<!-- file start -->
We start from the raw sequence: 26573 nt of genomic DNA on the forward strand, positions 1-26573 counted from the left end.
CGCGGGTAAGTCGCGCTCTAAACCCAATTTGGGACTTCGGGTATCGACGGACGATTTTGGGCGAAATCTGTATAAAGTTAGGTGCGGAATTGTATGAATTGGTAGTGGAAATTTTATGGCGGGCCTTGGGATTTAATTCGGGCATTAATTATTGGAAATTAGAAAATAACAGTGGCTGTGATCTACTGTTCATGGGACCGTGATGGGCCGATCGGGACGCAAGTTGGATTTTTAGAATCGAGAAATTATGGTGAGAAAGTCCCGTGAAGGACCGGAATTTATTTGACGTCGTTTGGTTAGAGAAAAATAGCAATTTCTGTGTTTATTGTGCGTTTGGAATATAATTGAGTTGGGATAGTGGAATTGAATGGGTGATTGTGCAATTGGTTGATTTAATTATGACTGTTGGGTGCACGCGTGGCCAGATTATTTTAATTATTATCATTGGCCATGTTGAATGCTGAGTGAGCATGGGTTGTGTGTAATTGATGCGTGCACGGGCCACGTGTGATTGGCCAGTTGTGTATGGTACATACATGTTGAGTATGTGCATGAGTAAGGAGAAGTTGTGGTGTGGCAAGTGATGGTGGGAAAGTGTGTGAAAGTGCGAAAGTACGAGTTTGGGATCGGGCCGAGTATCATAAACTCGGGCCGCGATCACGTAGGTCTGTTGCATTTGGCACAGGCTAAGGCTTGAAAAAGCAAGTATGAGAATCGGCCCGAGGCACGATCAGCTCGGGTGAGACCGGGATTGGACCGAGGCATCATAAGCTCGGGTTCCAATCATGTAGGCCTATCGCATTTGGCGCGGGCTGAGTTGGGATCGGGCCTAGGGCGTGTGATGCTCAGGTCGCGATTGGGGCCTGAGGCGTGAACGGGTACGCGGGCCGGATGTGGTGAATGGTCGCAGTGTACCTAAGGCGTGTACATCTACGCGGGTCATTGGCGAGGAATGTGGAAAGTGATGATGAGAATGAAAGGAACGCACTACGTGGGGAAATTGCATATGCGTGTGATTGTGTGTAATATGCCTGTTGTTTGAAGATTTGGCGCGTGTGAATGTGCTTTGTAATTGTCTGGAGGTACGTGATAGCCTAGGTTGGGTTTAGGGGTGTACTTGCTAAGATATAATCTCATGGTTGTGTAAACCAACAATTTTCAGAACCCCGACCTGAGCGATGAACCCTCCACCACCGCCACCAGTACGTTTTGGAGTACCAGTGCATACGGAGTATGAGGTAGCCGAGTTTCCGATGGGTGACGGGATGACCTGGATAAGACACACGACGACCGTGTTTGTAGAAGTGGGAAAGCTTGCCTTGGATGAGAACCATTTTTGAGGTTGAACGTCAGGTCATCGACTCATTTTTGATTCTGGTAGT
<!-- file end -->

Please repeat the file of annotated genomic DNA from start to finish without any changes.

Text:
We start from the raw sequence: 26573 nt of genomic DNA on the forward strand, positions 1-26573 counted from the left end.
CGCGGGTAAGTCGCGCTCTAAACCCAATTTGGGACTTCGGGTATCGACGGACGATTTTGGGCGAAATCTGTATAAAGTTAGGTGCGGAATTGTATGAATTGGTAGTGGAAATTTTATGGCGGGCCTTGGGATTTAATTCGGGCATTAATTATTGGAAATTAGAAAATAACAGTGGCTGTGATCTACTGTTCATGGGACCGTGATGGGCCGATCGGGACGCAAGTTGGATTTTTAGAATCGAGAAATTATGGTGAGAAAGTCCCGTGAAGGACCGGAATTTATTTGACGTCGTTTGGTTAGAGAAAAATAGCAATTTCTGTGTTTATTGTGCGTTTGGAATATAATTGAGTTGGGATAGTGGAATTGAATGGGTGATTGTGCAATTGGTTGATTTAATTATGACTGTTGGGTGCACGCGTGGCCAGATTATTTTAATTATTATCATTGGCCATGTTGAATGCTGAGTGAGCATGGGTTGTGTGTAATTGATGCGTGCACGGGCCACGTGTGATTGGCCAGTTGTGTATGGTACATACATGTTGAGTATGTGCATGAGTAAGGAGAAGTTGTGGTGTGGCAAGTGATGGTGGGAAAGTGTGTGAAAGTGCGAAAGTACGAGTTTGGGATCGGGCCGAGTATCATAAACTCGGGCCGCGATCACGTAGGTCTGTTGCATTTGGCACAGGCTAAGGCTTGAAAAAGCAAGTATGAGAATCGGCCCGAGGCACGATCAGCTCGGGTGAGACCGGGATTGGACCGAGGCATCATAAGCTCGGGTTCCAATCATGTAGGCCTATCGCATTTGGCGCGGGCTGAGTTGGGATCGGGCCTAGGGCGTGTGATGCTCAGGTCGCGATTGGGGCCTGAGGCGTGAACGGGTACGCGGGCCGGATGTGGTGAATGGTCGCAGTGTACCTAAGGCGTGTACATCTACGCGGGTCATTGGCGAGGAATGTGGAAAGTGATGATGAGAATGAAAGGAACGCACTACGTGGGGAAATTGCATATGCGTGTGATTGTGTGTAATATGCCTGTTGTTTGAAGATTTGGCGCGTGTGAATGTGCTTTGTAATTGTCTGGAGGTACGTGATAGCCTAGGTTGGGTTTAGGGGTGTACTTGCTAAGATATAATCTCATGGTTGTGTAAACCAACAATTTTCAGAACCCCGACCTGAGCGATGAACCCTCCACCACCGCCACCAGTACGTTTTGGAGTACCAGTGCATACGGAGTATGAGGTAGCCGAGTTTCCGATGGGTGACGGGATGACCTGGATAAGACACACGACGACCGTGTTTGTAGAAGTGGGAAAGCTTGCCTTGGATGAGAACCATTTTTGAGGTTGAACGTCAGGTCATCGACTCATTTTTGATTCTGGTAGT